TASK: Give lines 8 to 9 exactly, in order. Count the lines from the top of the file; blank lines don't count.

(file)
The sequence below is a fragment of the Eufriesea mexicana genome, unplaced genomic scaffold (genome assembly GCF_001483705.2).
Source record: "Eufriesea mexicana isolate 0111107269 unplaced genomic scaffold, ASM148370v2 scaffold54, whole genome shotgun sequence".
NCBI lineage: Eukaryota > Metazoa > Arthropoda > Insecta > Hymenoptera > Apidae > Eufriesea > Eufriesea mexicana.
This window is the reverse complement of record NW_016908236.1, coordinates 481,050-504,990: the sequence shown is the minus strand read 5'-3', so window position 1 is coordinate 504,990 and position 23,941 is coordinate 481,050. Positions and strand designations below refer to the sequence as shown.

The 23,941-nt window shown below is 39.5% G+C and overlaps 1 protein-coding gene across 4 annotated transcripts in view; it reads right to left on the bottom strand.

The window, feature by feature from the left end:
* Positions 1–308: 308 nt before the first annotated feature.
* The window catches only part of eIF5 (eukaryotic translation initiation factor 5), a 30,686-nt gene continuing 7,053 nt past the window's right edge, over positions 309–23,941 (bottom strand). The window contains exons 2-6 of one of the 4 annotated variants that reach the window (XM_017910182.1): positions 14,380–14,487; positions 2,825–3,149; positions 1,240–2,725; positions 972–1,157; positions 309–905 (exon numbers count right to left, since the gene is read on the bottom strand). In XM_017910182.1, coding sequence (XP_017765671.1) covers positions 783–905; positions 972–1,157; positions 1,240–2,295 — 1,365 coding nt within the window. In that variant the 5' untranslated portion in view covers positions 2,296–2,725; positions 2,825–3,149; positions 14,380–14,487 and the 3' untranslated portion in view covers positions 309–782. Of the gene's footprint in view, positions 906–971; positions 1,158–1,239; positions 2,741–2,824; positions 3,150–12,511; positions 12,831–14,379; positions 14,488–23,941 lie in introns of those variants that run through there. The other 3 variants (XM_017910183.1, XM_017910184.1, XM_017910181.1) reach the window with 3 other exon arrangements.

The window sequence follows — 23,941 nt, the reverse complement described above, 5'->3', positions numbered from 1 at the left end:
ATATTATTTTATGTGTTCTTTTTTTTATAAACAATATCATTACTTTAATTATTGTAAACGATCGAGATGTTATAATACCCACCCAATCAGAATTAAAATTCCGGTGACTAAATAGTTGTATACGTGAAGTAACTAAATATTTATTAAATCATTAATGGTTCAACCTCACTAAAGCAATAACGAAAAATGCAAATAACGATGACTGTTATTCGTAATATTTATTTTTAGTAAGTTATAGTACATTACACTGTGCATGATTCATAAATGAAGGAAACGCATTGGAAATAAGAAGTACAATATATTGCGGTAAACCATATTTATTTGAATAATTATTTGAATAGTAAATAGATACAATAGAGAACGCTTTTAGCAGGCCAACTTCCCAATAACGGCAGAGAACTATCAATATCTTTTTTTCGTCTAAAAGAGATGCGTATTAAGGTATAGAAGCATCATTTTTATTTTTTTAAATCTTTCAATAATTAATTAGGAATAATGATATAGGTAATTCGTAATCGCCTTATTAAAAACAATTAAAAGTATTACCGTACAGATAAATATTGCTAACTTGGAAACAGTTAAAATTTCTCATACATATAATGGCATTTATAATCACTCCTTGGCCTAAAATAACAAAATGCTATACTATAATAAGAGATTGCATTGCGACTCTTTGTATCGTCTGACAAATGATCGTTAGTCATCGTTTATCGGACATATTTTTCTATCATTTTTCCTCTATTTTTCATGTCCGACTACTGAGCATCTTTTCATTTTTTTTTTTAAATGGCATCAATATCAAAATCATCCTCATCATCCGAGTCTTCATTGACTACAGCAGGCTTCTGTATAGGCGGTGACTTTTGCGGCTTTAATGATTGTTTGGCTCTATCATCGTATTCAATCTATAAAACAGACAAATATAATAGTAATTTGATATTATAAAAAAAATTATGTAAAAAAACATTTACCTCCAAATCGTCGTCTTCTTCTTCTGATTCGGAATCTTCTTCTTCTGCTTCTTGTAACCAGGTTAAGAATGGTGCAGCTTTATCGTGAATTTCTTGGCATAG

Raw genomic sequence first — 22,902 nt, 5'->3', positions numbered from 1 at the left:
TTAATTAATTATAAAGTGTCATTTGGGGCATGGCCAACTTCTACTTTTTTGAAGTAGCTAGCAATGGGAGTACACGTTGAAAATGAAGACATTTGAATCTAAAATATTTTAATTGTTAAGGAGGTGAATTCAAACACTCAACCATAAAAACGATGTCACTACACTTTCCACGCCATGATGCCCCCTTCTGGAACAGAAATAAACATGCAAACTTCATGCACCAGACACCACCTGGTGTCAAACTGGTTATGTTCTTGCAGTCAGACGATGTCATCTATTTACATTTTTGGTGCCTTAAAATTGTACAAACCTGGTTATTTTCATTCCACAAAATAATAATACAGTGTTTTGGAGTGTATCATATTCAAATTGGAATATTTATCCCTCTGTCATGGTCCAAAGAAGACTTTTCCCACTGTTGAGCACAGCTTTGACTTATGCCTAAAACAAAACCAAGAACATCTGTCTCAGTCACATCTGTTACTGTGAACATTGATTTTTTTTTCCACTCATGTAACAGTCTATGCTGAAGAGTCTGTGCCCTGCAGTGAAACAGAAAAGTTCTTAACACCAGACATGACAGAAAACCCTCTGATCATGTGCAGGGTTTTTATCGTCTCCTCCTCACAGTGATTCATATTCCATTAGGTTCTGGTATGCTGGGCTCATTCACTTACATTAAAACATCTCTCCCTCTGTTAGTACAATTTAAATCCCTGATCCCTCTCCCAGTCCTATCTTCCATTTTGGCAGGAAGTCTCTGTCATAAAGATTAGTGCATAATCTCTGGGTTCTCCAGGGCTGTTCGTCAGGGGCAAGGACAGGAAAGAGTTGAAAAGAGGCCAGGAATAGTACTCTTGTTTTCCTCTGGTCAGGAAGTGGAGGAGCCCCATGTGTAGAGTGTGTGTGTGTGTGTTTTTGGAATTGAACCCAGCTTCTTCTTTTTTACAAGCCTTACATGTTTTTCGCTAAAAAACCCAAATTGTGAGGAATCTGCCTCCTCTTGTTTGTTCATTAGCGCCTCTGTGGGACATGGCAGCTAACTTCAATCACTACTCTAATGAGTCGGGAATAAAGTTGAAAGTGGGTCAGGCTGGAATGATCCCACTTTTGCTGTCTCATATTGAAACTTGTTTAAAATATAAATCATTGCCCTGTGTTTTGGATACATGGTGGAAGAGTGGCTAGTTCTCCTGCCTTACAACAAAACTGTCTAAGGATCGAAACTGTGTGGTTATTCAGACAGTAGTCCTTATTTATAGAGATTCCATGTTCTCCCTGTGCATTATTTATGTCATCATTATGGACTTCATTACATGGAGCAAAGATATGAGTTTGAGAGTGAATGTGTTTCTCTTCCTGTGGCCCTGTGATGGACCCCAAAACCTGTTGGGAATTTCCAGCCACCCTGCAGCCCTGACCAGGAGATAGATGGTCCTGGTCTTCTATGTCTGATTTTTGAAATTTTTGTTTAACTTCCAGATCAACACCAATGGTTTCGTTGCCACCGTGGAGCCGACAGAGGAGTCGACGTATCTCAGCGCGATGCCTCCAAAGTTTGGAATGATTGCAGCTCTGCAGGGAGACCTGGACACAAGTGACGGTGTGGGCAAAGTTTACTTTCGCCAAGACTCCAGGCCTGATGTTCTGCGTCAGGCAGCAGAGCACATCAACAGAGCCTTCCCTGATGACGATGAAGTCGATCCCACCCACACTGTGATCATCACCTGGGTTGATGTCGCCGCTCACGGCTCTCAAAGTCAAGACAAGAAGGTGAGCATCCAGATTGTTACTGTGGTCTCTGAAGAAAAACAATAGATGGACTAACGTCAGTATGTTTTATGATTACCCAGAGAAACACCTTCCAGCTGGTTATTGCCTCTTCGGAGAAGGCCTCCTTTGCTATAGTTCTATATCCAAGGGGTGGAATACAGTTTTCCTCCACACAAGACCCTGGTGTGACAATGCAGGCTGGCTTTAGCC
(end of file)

* The window catches only part of eIF5 (eukaryotic translation initiation factor 5), a 30,686-nt gene continuing 7,053 nt past the window's right edge, over positions 309–23,941 (bottom strand). The window contains exons 2-6 of one of the 4 annotated variants that reach the window (XM_017910182.1): positions 14,380–14,487; positions 2,825–3,149; positions 1,240–2,725; positions 972–1,157; positions 309–905 (exon numbers count right to left, since the gene is read on the bottom strand). In XM_017910182.1, coding sequence (XP_017765671.1) covers positions 783–905; positions 972–1,157; positions 1,240–2,295 — 1,365 coding nt within the window. In that variant the 5' untranslated portion in view covers positions 2,296–2,725; positions 2,825–3,149; positions 14,380–14,487 and the 3' untranslated portion in view covers positions 309–782. Of the gene's footprint in view, positions 906–971; positions 1,158–1,239; positions 2,741–2,824; positions 3,150–12,511; positions 12,831–14,379; positions 14,488–23,941 lie in introns of those variants that run through there. The other 3 variants (XM_017910183.1, XM_017910184.1, XM_017910181.1) reach the window with 3 other exon arrangements.

The window sequence follows — 23,941 nt, the reverse complement described above, 5'->3', positions numbered from 1 at the left end: